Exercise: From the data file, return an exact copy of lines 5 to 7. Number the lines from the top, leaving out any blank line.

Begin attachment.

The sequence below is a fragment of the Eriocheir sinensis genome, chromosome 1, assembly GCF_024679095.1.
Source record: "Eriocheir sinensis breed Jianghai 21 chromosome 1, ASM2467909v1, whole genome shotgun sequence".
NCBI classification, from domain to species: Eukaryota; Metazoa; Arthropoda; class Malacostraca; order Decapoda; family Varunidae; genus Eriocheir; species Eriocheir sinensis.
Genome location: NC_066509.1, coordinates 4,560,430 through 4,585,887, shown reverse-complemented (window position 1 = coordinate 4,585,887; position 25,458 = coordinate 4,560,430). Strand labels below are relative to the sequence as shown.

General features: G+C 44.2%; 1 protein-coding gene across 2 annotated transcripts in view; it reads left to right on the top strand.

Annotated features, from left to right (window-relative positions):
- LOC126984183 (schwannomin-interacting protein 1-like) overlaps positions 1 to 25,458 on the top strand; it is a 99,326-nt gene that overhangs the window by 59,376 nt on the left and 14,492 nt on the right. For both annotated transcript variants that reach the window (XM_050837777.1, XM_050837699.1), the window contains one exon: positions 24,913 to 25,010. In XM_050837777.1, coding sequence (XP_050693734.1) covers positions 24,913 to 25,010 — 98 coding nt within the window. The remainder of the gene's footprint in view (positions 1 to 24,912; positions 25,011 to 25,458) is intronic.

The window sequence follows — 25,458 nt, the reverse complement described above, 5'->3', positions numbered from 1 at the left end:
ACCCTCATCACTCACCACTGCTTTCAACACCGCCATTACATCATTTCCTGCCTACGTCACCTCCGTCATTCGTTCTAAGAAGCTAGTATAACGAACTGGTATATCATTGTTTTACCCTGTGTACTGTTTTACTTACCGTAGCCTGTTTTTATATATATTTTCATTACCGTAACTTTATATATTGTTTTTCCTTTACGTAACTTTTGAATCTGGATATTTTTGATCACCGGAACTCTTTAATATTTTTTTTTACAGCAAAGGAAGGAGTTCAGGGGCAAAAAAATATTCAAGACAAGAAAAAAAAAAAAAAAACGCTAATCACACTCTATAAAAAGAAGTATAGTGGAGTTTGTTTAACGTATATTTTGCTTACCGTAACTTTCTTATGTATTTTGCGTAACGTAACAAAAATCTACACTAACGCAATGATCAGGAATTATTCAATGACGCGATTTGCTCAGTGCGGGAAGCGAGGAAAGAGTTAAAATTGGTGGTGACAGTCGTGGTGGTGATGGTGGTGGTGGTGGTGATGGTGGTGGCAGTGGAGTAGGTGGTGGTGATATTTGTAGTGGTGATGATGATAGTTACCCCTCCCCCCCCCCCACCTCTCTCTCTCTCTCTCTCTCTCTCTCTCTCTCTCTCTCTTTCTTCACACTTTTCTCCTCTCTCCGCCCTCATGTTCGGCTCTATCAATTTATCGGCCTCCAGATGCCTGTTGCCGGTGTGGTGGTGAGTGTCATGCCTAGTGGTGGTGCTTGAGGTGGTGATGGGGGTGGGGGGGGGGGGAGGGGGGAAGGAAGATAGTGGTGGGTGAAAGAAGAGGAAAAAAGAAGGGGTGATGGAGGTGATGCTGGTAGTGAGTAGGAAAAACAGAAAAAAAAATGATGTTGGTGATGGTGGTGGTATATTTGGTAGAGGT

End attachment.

General features: G+C 44.2%; 1 protein-coding gene across 2 annotated transcripts in view; it reads left to right on the top strand.

Annotated features, from left to right (window-relative positions):
- LOC126984183 (schwannomin-interacting protein 1-like) overlaps positions 1 to 25,458 on the top strand; it is a 99,326-nt gene that overhangs the window by 59,376 nt on the left and 14,492 nt on the right. For both annotated transcript variants that reach the window (XM_050837777.1, XM_050837699.1), the window contains one exon: positions 24,913 to 25,010. In XM_050837777.1, coding sequence (XP_050693734.1) covers positions 24,913 to 25,010 — 98 coding nt within the window. The remainder of the gene's footprint in view (positions 1 to 24,912; positions 25,011 to 25,458) is intronic.